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  1.  
    I haven’t been here for months. My husband was and is behaving so strangely, that at first I wondered if I belonged here. Sadly, the responses to my lament and description of my husband’s behavior confirmed that indeed I did belong here.
    But, summer came around and he wasn’t too bad and my daughter thought that he was/is exhibiting signs of “senior” ADD. I read about it and perhaps he is. But even my daughter saw him and his strange behaviors and questions if he has dementia of some sort.
    Tonight we were playing around with the cat. She lies on the mattress cover the instant I begin to make up the bed. My husband and I put the fitted sheet over her (she refused to move and I promise we weren’t hurting her). Then we put the flat sheet over the fitted one. Still no movement. Then the blanket over the sheets. She became squirmy so I said we should let her out. He pulled back the blanket and I said No. Then he pulled back the top sheet still spooking for the cat. I became exasperated and said pull up the fitted sheet! He looked puzzled and said, “the fitted one?”
    He couldn’t figure out in the normal time frame (1 second) how to get her out.
    He denied it was a big deal at all claiming it was a silly cat thing and I was totally overreacting.
    I know I wasn’t but sometimes he almost convinces me. I was taking pictures of it all to show our kids and even videoed when he was to pull up the fitted sheet so it was all “on tape.” I sent it to to of my kids and they both could see immediately what the problem with him was, so I don’t feel crazy.
    I know this is a trivial event but it seems as if his problem solving ability is terrible. Amazingly, he still substitute teaches at our local high school. He was a physics teacher until 2/12 years ago.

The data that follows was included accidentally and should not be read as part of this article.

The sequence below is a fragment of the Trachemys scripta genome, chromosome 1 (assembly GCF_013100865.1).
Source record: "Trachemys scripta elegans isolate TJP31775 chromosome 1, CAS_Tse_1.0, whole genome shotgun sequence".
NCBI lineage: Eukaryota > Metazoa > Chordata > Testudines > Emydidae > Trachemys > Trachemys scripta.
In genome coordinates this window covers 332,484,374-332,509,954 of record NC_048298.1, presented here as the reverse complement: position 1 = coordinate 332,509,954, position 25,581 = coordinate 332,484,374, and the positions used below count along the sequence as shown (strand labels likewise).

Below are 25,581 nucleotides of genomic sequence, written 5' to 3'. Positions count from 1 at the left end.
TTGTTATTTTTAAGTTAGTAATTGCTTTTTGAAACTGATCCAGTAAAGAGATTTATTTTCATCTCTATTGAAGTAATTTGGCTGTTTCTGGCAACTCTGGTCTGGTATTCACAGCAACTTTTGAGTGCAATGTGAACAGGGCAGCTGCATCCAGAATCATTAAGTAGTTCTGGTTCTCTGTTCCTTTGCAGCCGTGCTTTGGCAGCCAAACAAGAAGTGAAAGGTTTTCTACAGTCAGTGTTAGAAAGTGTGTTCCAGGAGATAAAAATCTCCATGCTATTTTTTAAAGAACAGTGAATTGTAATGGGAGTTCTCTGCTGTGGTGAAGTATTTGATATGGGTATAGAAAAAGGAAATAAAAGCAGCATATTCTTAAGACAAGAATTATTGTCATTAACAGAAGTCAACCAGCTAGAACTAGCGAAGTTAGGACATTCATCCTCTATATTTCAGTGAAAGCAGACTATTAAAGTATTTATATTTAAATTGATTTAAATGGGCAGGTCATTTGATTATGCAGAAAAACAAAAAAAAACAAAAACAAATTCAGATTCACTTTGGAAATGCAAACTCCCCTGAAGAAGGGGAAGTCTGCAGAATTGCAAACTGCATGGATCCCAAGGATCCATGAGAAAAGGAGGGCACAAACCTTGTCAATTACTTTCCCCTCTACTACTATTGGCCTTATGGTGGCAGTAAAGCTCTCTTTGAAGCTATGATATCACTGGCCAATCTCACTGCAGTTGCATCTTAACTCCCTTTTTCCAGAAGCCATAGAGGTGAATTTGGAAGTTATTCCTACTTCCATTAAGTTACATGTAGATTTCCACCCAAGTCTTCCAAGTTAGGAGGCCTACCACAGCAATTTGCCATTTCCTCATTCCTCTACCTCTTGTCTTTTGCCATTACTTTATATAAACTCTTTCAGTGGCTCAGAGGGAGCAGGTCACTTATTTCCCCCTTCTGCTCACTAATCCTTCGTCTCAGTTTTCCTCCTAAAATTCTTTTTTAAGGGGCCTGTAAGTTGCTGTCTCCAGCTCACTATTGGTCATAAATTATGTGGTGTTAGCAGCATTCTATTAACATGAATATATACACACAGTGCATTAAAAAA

He’s been going to a NP who specializes in anxiety depression and add. She’s prescribed prosac, which hasn’t done a thing, and Zanex which seems to help when he gets anxious.
    I feel like I need medications to deal with all this. He’s just not right and now at least two of my kids really believe me.i feel very alone. We had a great marriage and I don’t know what to do. I get so impatient with him (in spite of my vows to not be). He’s still very nice and sweet and I feel like a total bitch. He hasn’t gotten a lot worse since last spring but I can’t talk with him anymore and he never initiates a conversation or has ideas of where to go on a trip or anything. Is this slow slow progression typical? Should I join a support group? He stoutly denies that he’s any different except for his word retrieval problem which he says is normal for his age (70).
    • CommentAuthorCharlotte
    • CommentTimeOct 30th 2019
     
    I laughed when you wrote about the cat. I have had cats that do that - refuse to move so I make the bed over them!

    It could be dementia but only time will tell. The CT might show some brain shrinkage but an MRI would show more, PET scan is the best. But, when my husband had his at age 60 it just showed shrinkage normal for age. That was 3/2008 and he is still going, has progressed very slowly although this year has progressed more. I am not sure where you live, but to get the best diagnosis it has to be someone experienced with the disease. Best is if you have a place like Mayo Clinic where they have special dementia clinics. If you go looking for a neurologist make sure they are specialized in dementia because all neurologist are not.

    I think maybe the hardest part for us is learning to accept the change in them, that they can't reason with us, can't understand things or takes a while, etc. I can't believe he is still teaching though. Learning to be patient with them especially when it was something they use to do all the time with no problems. Remember their brains process slower now so it can take time to figure it out if at all.